The increase in crime and shortage of police officers is the biggest concern expressed by people, she said. The team’s role is to educate people that they truly are the eyes and ears of the police.
People are frustrated because there is no immediate response when they call 9-11. Every call is recorded, but with so many murders and violent crimes, there is little time to respond to some of the vandalism calls that are received.
Each call is mapped and tracked despite what appears to be slow response times, Bush said. This information shows patterns and helps police determine where patrols need to be increased.
Police officers working various beats are often involved in the Alert Neighbor presentations, she continued. These officers know what is going on and are able to answer questions residents have. They also can make suggestions about how they can better assist when reporting incidents.
This provides a double edge sword because people and officers get acquainted and effective relationships are built.
Bush smiled as she recalled a real ‘‘success story’’ in the Alert Neighbor program.
The area in and around 46th Street North and Delaware was having problems with gangs and other negative situations, she said. One resident, a 78-year-old woman brought the problem to the attention of the Crime Commission, adding that she didn’t want to be a leader in the cleanup effort.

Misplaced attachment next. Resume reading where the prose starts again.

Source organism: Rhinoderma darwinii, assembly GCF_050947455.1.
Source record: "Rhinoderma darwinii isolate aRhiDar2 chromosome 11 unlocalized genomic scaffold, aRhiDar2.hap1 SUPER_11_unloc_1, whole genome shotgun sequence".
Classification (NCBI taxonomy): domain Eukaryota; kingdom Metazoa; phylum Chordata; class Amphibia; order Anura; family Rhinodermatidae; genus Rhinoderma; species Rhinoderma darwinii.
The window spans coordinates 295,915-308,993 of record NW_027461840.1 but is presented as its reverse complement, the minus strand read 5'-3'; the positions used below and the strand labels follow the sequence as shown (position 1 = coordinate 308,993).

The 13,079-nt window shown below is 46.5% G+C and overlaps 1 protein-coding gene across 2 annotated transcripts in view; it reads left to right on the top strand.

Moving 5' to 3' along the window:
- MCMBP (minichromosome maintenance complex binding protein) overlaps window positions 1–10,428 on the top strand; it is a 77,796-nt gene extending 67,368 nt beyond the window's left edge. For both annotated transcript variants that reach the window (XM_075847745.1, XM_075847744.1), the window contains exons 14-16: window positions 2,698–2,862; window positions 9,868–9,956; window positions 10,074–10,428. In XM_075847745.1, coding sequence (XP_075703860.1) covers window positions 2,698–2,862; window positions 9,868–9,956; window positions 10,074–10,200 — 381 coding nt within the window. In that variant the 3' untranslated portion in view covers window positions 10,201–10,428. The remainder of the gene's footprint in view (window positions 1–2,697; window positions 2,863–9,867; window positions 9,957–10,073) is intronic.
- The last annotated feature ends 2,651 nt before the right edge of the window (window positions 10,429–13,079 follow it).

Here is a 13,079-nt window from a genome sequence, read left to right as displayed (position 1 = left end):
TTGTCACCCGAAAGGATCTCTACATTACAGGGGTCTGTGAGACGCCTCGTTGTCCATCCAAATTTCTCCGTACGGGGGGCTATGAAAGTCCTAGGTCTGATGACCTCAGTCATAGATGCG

The residential area was a mix of long-time residents owning their own property and rental houses where occupants were making meth. In addition, there was a green belt that provided a safe haven for people making drug deals.
Only 13 people attended the first meeting, Bush said. It was a total mix that included Anglo, African Americans, Native Americans and Hispanics.
One issue that was discussed was that landlords were not checking out their tenants before renting property. Another was that all street lights had been shot out. Residents wanted something done.
A city code enforcement officer also attended that first meeting, noting the difficulties residents were encountering.
When the second meeting was held a month later, 40 people were in attendance, including some landlords.